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China’s diesel demand likely to rise ahead of Lunar New Year

* October implied diesel demand highest since March

* Demand up on higher construction activity, heating

* Stocks at record low

China’s diesel demand is likely to pick up pace ahead of the Lunar New Year as traders stock up barrels ahead of the festivities and as construction activity picks up in some areas, four trade sources said on Thursday.

Implied diesel demand in October in China, the world’s second-largest oil user, rose to 3.4 million barrels per day, up 6.4 percent from September and 1.3 percent higher than the same time last year, according to Reuters calculations using official data.

That is the highest level since at least March this year with implied diesel demand rising in only three months so far this year, the data showed.

Demand for diesel in November to December is expected to be even higher, traders said.

“China is having many policies to boost the economy now, so demand will pick up a bit, but by how much is a question,” said a source with a state-owned refiner.

China’s economy looks set to hit its 6.5 percent to 7 percent growth target as increased government spending and increasing housing demand spur a construction boom.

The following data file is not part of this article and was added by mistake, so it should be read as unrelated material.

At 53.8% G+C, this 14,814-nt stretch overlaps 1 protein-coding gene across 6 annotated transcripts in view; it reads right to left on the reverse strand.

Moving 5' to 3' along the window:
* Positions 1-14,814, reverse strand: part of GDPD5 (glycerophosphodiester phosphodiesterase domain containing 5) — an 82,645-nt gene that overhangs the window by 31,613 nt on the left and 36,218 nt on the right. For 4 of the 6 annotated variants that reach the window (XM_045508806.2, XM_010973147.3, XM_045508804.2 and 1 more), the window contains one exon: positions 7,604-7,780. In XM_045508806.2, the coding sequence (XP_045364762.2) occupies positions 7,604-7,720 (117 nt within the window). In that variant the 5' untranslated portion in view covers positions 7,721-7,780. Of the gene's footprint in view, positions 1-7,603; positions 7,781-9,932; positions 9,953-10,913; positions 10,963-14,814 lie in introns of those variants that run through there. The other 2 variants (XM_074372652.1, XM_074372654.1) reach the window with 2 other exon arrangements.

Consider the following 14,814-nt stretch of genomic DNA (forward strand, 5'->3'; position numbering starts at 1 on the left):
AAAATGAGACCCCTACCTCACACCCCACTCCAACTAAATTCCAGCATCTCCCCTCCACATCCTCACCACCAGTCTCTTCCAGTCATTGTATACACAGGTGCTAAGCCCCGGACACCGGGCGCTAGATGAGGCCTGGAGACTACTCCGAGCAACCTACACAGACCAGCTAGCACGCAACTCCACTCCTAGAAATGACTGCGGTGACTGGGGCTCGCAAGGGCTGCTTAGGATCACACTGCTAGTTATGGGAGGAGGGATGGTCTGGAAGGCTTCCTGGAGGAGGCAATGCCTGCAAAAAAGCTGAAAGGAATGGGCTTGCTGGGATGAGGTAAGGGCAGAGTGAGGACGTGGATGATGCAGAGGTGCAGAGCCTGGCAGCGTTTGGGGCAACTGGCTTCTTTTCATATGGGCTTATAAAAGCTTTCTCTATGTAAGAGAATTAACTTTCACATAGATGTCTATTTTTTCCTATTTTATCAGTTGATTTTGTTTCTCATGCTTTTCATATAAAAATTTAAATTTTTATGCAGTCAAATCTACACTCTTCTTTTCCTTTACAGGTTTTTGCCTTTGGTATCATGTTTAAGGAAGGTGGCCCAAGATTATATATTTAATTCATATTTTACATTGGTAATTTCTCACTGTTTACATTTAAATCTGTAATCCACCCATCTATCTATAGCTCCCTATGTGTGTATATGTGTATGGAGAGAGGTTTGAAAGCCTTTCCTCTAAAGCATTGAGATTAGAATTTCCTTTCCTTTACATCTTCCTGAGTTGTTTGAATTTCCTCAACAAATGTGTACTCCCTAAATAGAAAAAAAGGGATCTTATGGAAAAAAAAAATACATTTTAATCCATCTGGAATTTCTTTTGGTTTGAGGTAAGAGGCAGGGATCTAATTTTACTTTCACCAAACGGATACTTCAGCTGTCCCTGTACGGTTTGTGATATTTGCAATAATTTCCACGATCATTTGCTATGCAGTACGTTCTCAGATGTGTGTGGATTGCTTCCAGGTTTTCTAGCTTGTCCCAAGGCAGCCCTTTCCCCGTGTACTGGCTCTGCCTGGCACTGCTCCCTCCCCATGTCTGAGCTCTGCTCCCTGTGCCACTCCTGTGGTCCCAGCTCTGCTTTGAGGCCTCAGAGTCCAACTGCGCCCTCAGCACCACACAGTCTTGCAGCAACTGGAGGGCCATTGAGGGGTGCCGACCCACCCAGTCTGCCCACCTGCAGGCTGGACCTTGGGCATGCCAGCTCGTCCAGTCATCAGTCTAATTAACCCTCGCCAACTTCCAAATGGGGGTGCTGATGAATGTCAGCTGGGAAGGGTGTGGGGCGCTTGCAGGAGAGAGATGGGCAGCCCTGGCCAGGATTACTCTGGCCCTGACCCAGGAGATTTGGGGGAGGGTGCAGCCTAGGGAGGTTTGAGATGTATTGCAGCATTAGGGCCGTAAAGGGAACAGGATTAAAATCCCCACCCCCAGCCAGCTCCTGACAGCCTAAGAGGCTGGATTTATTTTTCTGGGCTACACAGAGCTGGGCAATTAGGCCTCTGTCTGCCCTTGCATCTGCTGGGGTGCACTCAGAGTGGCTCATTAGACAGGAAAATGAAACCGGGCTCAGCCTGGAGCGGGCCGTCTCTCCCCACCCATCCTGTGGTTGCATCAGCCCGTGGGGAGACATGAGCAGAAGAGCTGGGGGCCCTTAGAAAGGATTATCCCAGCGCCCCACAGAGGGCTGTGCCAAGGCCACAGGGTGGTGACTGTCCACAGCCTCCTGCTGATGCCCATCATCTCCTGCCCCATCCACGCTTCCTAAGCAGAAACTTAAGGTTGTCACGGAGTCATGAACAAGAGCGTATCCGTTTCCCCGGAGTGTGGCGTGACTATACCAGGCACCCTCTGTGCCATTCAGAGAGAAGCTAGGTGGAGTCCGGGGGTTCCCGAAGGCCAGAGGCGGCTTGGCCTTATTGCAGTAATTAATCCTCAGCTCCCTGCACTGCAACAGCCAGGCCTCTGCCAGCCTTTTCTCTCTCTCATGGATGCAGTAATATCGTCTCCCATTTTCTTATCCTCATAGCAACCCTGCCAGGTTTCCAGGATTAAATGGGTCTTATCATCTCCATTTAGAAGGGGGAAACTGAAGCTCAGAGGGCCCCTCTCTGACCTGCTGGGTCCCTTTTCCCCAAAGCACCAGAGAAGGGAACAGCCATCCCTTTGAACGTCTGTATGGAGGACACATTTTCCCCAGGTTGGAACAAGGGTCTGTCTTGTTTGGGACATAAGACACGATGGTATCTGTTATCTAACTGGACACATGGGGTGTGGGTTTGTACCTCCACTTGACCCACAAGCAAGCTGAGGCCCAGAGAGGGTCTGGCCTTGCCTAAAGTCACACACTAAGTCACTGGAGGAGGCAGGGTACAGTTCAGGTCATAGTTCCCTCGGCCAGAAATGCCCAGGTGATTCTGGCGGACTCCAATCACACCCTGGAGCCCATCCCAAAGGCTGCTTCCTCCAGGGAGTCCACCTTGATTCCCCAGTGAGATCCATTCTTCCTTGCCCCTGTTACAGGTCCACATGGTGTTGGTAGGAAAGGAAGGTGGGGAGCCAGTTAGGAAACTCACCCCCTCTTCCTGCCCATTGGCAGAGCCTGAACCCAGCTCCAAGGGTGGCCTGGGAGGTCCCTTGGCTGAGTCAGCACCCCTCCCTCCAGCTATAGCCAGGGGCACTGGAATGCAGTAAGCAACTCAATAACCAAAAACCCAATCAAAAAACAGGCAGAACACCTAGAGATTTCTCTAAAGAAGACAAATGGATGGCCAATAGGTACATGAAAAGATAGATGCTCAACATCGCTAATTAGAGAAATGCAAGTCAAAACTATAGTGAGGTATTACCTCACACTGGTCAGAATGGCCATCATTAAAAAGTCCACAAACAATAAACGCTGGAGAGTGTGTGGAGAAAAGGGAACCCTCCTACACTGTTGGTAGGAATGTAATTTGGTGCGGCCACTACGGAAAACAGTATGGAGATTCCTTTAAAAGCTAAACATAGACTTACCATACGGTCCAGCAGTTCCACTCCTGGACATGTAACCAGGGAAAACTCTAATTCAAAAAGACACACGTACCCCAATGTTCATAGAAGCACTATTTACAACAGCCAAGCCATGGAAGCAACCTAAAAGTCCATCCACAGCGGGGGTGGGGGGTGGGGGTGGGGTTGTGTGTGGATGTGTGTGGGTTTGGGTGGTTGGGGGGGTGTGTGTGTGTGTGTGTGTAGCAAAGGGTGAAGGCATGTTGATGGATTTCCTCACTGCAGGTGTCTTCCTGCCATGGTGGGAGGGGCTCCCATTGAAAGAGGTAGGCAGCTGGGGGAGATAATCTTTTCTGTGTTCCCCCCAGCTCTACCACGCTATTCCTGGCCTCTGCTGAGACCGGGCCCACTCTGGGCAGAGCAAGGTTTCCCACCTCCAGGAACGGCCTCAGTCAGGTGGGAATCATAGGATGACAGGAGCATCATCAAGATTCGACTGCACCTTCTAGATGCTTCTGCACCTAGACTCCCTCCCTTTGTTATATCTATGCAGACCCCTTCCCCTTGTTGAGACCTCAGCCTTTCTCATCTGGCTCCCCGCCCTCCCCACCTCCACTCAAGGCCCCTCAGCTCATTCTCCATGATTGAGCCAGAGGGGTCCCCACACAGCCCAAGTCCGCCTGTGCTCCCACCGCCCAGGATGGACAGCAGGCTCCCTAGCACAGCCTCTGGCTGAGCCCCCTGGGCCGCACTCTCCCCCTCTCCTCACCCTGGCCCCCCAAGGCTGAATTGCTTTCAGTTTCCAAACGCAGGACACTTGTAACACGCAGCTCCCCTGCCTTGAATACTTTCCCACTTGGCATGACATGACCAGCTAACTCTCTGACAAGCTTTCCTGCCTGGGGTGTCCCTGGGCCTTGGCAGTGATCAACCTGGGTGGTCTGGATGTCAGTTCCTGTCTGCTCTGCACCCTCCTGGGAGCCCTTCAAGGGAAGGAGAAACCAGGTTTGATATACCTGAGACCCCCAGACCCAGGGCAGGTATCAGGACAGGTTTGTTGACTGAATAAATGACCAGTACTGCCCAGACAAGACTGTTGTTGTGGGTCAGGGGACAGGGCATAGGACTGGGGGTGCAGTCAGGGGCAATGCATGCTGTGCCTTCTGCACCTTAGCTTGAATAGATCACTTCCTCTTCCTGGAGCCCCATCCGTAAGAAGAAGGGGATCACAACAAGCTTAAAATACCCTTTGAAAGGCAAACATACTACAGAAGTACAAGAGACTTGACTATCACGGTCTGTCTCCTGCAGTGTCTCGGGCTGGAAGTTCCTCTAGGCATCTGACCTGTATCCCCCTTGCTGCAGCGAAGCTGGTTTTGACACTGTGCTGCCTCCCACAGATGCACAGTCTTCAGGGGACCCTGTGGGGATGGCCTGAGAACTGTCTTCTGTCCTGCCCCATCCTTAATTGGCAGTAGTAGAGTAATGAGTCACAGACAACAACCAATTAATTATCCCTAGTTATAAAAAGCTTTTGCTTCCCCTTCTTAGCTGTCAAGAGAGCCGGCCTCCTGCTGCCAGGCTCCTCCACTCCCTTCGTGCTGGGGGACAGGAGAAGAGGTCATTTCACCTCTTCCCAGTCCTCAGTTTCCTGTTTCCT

Diesel is used to power trucks for industry and for construction.

First-quarter Chinese diesel demand may rise by 75,000 bpd from the year ago period, based on the industrial recovery, consultants JBC Energy said in a note on Thursday.

Demand is also picking up ahead of the Lunar New Year period as traders start to stockpile the fuel and as winter consumption of the fuel has increased for heating and back-up power generation, a second source with a state-owned refiner said.

“China has also been increasing the retail prices, so demand from traders is picking up as they start to fill up tanks,” the source added. China will raise retail diesel prices by 95 yuan ($13.66) per tonne from Thursday, its third increase since Nov. 30.

China’s diesel stocks at the end of November fell to a record low after refineries tempered production while they upgraded facilities to produce higher-quality fuels in order to meet stricter emissions limits that the country is introducing from Jan. 1.

Regulations introduced in September that imposed stronger penalties and ramped up inspections to prevent trucks being overloaded with goods also boosted demand for diesel, traders said.

“The trucks have to make more trips, so this consumes more diesel,” a shipping source said.